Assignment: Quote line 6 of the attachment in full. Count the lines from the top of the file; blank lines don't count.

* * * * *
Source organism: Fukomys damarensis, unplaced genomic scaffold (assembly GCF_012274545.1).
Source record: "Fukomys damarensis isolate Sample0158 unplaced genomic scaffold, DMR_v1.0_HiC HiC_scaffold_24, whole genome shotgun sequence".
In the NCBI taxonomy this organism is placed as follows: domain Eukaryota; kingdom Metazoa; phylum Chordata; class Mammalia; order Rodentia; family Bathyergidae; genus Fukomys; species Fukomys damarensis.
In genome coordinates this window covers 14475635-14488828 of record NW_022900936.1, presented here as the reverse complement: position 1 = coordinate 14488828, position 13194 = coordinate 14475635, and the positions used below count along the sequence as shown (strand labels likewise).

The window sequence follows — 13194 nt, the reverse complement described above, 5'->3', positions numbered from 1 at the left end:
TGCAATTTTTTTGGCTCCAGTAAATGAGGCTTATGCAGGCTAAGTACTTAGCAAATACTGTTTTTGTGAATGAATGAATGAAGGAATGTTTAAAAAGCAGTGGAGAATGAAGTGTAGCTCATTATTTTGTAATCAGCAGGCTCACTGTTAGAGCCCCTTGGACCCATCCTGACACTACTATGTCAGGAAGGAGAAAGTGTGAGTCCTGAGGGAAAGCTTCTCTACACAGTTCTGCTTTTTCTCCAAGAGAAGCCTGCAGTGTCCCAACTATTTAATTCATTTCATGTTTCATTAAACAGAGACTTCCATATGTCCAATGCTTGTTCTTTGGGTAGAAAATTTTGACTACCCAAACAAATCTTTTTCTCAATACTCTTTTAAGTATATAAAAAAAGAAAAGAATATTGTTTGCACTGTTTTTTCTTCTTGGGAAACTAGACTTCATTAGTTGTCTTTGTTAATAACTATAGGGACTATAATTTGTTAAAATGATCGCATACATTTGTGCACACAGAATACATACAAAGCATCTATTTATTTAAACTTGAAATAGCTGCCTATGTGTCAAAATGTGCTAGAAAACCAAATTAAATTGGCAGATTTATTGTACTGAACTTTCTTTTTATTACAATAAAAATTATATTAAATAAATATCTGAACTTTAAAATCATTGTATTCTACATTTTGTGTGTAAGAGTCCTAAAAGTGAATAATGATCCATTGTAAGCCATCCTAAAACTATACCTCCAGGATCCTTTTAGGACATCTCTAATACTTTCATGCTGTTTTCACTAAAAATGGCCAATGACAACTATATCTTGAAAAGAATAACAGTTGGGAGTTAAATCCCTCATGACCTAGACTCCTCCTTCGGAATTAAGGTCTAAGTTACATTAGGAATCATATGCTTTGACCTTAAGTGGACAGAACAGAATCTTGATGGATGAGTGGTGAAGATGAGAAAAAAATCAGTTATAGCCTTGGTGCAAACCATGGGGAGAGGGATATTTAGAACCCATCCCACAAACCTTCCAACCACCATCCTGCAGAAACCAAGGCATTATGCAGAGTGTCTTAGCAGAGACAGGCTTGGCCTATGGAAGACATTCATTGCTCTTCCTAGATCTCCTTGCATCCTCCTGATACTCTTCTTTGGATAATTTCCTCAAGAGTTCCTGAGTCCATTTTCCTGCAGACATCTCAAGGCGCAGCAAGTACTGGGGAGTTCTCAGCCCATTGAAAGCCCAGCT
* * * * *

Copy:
TGCAATTTTTTTGGCTCCAGTAAATGAGGCTTATGCAGGCTAAGTACTTAGCAAATACTGTTTTTGTGAATGAATGAATGAAGGAATGTTTAAAAAGCAGTGGAGAATGAAGTGTAGCTCATTATTTTGTAATCAGCAGGCTCACTGTTAGAGCCCCTTGGACCCATCCTGACACTACTATGTCAGGAAGGAGAAAGTGTGAGTCCTGAGGGAAAGCTTCTCTACACAGTTCTGCTTTTTCTCCAAGAGAAGCCTGCAGTGTCCCAACTATTTAATTCATTTCATGTTTCATTAAACAGAGACTTCCATATGTCCAATGCTTGTTCTTTGGGTAGAAAATTTTGACTACCCAAACAAATCTTTTTCTCAATACTCTTTTAAGTATATAAAAAAAGAAAAGAATATTGTTTGCACTGTTTTTTCTTCTTGGGAAACTAGACTTCATTAGTTGTCTTTGTTAATAACTATAGGGACTATAATTTGTTAAAATGATCGCATACATTTGTGCACACAGAATACATACAAAGCATCTATTTATTTAAACTTGAAATAGCTGCCTATGTGTCAAAATGTGCTAGAAAACCAAATTAAATTGGCAGATTTATTGTACTGAACTTTCTTTTTATTACAATAAAAATTATATTAAATAAATATCTGAACTTTAAAATCATTGTATTCTACATTTTGTGTGTAAGAGTCCTAAAAGTGAATAATGATCCATTGTAAGCCATCCTAAAACTATACCTCCAGGATCCTTTTAGGACATCTCTAATACTTTCATGCTGTTTTCACTAAAAATGGCCAATGACAACTATATCTTGAAAAGAATAACAGTTGGGAGTTAAATCCCTCATGACCTAGACTCCTCCTTCGGAATTAAGGTCTAAGTTACATTAGGAATCATATGCTTTGACCTTAAGTGGACAGAACAGAATCTTGATGGATGAGTGGTGAAGATGAGAAAAAAATCAGTTATAGCCTTGGTGCAAACCATGGGGAGAGGGATATTTAGAACCCATCCCACAAACCTTCCAACCACCATCCTGCAGAAACCAAGGCATTATGCAGAGTGTCTTAGCAGAGACAGGCTTGGCCTATGGAAGACATTCATTGCTCTTCCTAGATCTCCTTGCATCCTCCTGATACTCTTCTTTGGATAATTTCCTCAAGAGTTCCTGAGTCCATTTTCCTGCAGACATCTCAAGGCGCAGCAAGTACTGGGGAGTTCTCAGCCCATTGAAAGCCCAGCT